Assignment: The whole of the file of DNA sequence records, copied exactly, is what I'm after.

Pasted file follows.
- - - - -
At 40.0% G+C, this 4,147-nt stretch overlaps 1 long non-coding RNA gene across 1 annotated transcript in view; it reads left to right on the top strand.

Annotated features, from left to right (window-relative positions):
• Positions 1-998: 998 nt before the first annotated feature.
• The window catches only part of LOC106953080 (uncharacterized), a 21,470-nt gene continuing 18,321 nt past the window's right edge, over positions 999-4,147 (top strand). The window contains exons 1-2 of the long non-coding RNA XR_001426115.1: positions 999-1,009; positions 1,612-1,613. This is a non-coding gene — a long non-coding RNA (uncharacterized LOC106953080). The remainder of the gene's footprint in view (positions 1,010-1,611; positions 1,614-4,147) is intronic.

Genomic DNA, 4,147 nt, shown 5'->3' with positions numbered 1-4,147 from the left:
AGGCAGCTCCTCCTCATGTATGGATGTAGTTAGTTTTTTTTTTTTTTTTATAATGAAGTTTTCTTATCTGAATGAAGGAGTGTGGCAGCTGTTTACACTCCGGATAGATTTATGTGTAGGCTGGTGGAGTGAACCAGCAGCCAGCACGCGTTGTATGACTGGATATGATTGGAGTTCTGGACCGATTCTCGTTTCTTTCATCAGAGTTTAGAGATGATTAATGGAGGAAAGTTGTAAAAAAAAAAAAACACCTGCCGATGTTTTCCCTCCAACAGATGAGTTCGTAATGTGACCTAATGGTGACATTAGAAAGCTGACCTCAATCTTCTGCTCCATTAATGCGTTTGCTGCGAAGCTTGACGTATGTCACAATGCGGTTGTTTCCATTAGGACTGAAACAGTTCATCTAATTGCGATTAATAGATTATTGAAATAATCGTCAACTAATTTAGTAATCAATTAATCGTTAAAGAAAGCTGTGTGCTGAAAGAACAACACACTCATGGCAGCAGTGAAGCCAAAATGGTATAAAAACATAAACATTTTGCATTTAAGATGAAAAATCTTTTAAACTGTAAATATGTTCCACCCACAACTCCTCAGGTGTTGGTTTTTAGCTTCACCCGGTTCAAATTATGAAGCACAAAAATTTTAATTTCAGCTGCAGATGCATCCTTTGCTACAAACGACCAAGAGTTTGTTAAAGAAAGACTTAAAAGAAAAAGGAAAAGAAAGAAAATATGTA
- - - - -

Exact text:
At 40.0% G+C, this 4,147-nt stretch overlaps 1 long non-coding RNA gene across 1 annotated transcript in view; it reads left to right on the top strand.

Annotated features, from left to right (window-relative positions):
• Positions 1-998: 998 nt before the first annotated feature.
• The window catches only part of LOC106953080 (uncharacterized), a 21,470-nt gene continuing 18,321 nt past the window's right edge, over positions 999-4,147 (top strand). The window contains exons 1-2 of the long non-coding RNA XR_001426115.1: positions 999-1,009; positions 1,612-1,613. This is a non-coding gene — a long non-coding RNA (uncharacterized LOC106953080). The remainder of the gene's footprint in view (positions 1,010-1,611; positions 1,614-4,147) is intronic.

Genomic DNA, 4,147 nt, shown 5'->3' with positions numbered 1-4,147 from the left:
AGGCAGCTCCTCCTCATGTATGGATGTAGTTAGTTTTTTTTTTTTTTTTATAATGAAGTTTTCTTATCTGAATGAAGGAGTGTGGCAGCTGTTTACACTCCGGATAGATTTATGTGTAGGCTGGTGGAGTGAACCAGCAGCCAGCACGCGTTGTATGACTGGATATGATTGGAGTTCTGGACCGATTCTCGTTTCTTTCATCAGAGTTTAGAGATGATTAATGGAGGAAAGTTGTAAAAAAAAAAAAACACCTGCCGATGTTTTCCCTCCAACAGATGAGTTCGTAATGTGACCTAATGGTGACATTAGAAAGCTGACCTCAATCTTCTGCTCCATTAATGCGTTTGCTGCGAAGCTTGACGTATGTCACAATGCGGTTGTTTCCATTAGGACTGAAACAGTTCATCTAATTGCGATTAATAGATTATTGAAATAATCGTCAACTAATTTAGTAATCAATTAATCGTTAAAGAAAGCTGTGTGCTGAAAGAACAACACACTCATGGCAGCAGTGAAGCCAAAATGGTATAAAAACATAAACATTTTGCATTTAAGATGAAAAATCTTTTAAACTGTAAATATGTTCCACCCACAACTCCTCAGGTGTTGGTTTTTAGCTTCACCCGGTTCAAATTATGAAGCACAAAAATTTTAATTTCAGCTGCAGATGCATCCTTTGCTACAAACGACCAAGAGTTTGTTAAAGAAAGACTTAAAAGAAAAAGGAAAAGAAAGAAAATATGTA